Broadcaster Divide Deepens as FCC Weighs Digital Power Issue

July 15, 2009

A flurry of filings arrived at the FCC last week as the window for comments on specific issues surrounding a proposed 10dB increase of FM IBOC digital carriers drew to a close. While Commission staffers probably weren't surprised by the general positions adopted in those documents, they're sure to notice a deepening schism between IBOC proponents regarding how a switch to higher digital signal levels ought to be handled.

The bone of contention concerns potential interference between beefed-up digital carriers and first-adjacent signals. That issue emerged from findings of a past NPR Labs study designed to deliver real-world performance data for IBOC digital hybrid transmission under a variety of conditions. Based on its initial work, NPR Labs is engaged in a follow-up study that seeks to determine maximal power levels for improved digital coverage while protecting analog FM signals, including subcarrier transmissions, from interference. The study is also exploring the minimum spacing distances needed to protect analog signals from boosted digital operations, with preliminary findings expected in about 60 days.

Among those advocating full speed ahead on a one-size-fits-all approach were comments filed separately by the NAB and the "joint commenters" (JC), an amalgam of broadcast groups heavily invested in an HD Radio infrastructure along with four broadcast equipment manufacturers. Both urged the FCC to grant an immediate 10dB increase in digital carrier power based on three major premises:

  • The current IBOC digital carrier level is seriously deficient in terms of matching analog coverage, particularly in terms of building penetration.
  • Because the first HD portable receivers are now moving to market (including the ballyhooed Microsoft Zune), public perception of the technology by early adopters is likely to be marred by poor digital reception unless quick action is taken to boost digital signal levels.
  • The adjacent-channel interference potential of a 10x increase in digital carrier power is negligible, based on the experience of selected JP stations already operating at elevated levels under STAs previously granted by the FCC, as well as the absence of any formal complaints to date regarding adjacent channel interference by an FM IBOC digital signal. Any future complaints could be addressed by the FCC on a case by case basis.

    Ibiquity Digital, which obviously has an enormous stake in the FCC decision, took just a slightly more understated approach, employing similar arguments and urging the Commission to approve an immediate increase of 6dB, with an eventual increase of an additional 4dB when specification changes are "finalized."

    Among a number of notable entities espousing a more deliberate approach to the issue were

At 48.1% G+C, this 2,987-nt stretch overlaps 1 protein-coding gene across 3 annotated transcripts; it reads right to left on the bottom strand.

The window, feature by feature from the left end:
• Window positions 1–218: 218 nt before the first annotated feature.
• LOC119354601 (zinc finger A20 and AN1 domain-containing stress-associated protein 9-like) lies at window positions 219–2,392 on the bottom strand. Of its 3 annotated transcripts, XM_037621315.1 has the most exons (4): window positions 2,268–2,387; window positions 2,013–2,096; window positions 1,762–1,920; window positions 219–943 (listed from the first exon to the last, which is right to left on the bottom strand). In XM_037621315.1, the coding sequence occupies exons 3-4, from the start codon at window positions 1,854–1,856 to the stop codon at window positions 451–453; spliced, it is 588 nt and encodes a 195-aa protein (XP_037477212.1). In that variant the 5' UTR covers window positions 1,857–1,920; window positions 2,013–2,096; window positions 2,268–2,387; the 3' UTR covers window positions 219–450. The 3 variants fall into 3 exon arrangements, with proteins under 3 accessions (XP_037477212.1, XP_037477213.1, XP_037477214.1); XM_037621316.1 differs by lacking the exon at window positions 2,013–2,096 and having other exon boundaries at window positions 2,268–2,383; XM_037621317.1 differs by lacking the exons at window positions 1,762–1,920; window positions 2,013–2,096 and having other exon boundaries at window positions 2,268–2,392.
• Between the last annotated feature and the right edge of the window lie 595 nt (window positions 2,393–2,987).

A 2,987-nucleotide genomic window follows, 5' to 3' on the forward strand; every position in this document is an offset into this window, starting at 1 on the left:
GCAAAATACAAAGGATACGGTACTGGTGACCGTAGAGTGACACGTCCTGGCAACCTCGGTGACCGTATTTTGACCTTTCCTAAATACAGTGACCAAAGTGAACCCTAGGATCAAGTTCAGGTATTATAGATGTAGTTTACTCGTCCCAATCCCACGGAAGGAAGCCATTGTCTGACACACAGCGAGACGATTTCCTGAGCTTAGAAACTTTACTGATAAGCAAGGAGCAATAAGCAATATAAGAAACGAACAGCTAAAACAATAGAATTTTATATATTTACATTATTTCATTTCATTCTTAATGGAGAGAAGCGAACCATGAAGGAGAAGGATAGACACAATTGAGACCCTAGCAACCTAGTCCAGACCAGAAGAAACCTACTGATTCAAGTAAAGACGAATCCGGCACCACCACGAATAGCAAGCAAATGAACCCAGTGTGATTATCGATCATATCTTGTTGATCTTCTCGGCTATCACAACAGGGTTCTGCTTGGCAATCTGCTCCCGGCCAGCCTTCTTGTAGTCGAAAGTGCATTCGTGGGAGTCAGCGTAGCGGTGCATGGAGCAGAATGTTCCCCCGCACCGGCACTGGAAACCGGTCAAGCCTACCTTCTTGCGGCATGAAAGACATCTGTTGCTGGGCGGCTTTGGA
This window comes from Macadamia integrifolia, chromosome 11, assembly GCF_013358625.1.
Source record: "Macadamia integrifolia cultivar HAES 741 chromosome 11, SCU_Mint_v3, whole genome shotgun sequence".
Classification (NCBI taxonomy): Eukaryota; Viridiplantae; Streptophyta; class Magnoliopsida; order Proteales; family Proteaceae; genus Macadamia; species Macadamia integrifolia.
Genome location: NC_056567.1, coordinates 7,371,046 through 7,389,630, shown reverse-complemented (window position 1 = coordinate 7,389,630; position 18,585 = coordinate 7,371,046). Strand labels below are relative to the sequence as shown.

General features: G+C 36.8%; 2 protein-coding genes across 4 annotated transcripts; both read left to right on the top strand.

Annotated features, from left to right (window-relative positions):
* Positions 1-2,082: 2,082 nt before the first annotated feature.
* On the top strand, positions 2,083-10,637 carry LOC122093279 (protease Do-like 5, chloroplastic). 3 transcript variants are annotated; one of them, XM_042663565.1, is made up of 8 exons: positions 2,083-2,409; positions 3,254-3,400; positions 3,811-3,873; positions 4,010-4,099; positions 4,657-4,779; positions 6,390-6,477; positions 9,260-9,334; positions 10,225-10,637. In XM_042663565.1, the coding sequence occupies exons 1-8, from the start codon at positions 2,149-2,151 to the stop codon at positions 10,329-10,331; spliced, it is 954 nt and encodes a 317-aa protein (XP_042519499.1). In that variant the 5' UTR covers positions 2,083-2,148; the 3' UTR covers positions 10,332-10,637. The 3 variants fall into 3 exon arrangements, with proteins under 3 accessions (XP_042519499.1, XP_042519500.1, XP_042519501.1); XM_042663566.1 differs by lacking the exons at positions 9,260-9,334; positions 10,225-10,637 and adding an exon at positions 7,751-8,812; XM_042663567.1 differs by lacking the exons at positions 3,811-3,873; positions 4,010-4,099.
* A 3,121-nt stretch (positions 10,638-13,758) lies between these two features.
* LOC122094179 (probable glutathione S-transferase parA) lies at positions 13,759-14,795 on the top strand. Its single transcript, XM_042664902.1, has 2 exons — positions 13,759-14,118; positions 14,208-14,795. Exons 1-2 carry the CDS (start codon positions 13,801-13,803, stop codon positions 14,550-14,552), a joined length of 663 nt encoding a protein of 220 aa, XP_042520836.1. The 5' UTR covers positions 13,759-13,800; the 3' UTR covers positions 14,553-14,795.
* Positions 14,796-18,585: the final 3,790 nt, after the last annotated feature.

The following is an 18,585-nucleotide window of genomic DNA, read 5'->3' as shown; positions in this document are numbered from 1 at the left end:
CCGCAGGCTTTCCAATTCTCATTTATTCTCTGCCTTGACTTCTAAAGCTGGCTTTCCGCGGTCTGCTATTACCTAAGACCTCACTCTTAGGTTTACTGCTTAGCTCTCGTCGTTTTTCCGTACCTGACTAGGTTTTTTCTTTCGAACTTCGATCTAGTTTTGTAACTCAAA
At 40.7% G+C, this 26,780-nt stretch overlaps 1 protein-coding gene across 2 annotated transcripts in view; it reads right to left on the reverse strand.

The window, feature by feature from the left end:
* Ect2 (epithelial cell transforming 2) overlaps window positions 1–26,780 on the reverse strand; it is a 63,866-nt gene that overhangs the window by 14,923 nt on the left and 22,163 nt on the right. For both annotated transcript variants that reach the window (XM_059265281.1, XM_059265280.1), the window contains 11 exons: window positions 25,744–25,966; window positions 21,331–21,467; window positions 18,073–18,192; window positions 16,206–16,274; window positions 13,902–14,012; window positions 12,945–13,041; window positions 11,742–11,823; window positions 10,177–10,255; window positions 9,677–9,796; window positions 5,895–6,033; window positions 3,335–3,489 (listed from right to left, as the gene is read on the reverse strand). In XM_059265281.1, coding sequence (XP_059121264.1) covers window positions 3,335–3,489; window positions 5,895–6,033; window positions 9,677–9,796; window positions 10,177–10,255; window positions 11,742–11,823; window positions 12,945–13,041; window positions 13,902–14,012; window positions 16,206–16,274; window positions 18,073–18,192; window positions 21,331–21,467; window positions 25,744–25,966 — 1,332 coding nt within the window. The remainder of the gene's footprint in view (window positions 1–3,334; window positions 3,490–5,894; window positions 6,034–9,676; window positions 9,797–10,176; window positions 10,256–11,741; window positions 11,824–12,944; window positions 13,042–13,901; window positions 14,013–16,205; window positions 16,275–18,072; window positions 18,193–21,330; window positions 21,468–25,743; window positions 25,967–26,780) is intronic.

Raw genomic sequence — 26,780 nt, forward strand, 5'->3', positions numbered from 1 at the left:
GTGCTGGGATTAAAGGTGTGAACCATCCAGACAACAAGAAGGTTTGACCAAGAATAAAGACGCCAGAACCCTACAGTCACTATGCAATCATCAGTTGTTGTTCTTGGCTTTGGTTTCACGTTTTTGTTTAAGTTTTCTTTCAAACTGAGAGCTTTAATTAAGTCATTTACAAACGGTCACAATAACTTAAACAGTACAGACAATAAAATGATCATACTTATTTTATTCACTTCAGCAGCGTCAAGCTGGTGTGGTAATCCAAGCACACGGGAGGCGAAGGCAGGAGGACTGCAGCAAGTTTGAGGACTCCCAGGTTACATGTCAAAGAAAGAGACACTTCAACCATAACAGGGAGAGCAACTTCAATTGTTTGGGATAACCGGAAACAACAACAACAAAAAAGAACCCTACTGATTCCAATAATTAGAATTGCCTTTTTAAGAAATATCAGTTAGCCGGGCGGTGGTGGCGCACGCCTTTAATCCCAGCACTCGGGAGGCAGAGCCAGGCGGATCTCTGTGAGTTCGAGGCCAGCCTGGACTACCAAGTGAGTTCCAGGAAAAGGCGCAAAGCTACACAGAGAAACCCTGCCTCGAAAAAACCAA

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    For its part, NPR indicated that while its member stations have an enormous investment in IBOC digital technology, evidence of significant interference potential already exists, and that forthcoming data is essential in establishing clear parameters for dealing with issue.

    Perhaps one of the most striking points made by NPR involves the burden of proof in interference cases. While proponents of an across-the-board increase suggest that any resulting interference could be addressed by the Commission after the fact, such an approach would serve to shift the burden to the plaintiff station, imposing consulting engineering expenses that could prove onerous for small LPFM and NCE stations. NPR's comments suggest that the burden rightly ought to be borne by the station boosting their facility, as they currently are in the case of analog power increases.

    NPR also notes a serious question as to whether analog listeners would perceive digital interference as such. Since adjacent channel digital interference tends to manifest as white noise in a receiver, it is suggested that the average listener is far more likely to conclude that the desired station's signal is simply too weak to listen to, resulting in tune-out.

    Fundamentally, both sides agree that increases to IBOC digital carrier levels are needed to ensure a reasonable level of service, and that such a move needs to come quickly. NPR even went so far as to offer a simple algorithm for establishing elevated digital carrier levels on an interim case-by-case basis.

    But the argument that a decision delay of another 60 days could irreparably tarnish HD Radio's future shouldn't outweigh the documented interference potential poised by a cookie-cutter approach. The Commission has a compelling obligation to act in the public interest, and that includes assuring a vast majority of citizens that depend on analog FM today will continue to so without impediment for the immediate future.

    It's notoriously difficult to put toothpaste back in the tube once it's been squeezed out. Let's hope the FCC recognizes that it's better to wait 60 days and have the best available information before making a key decision that could impact FM broadcasters for years to come.

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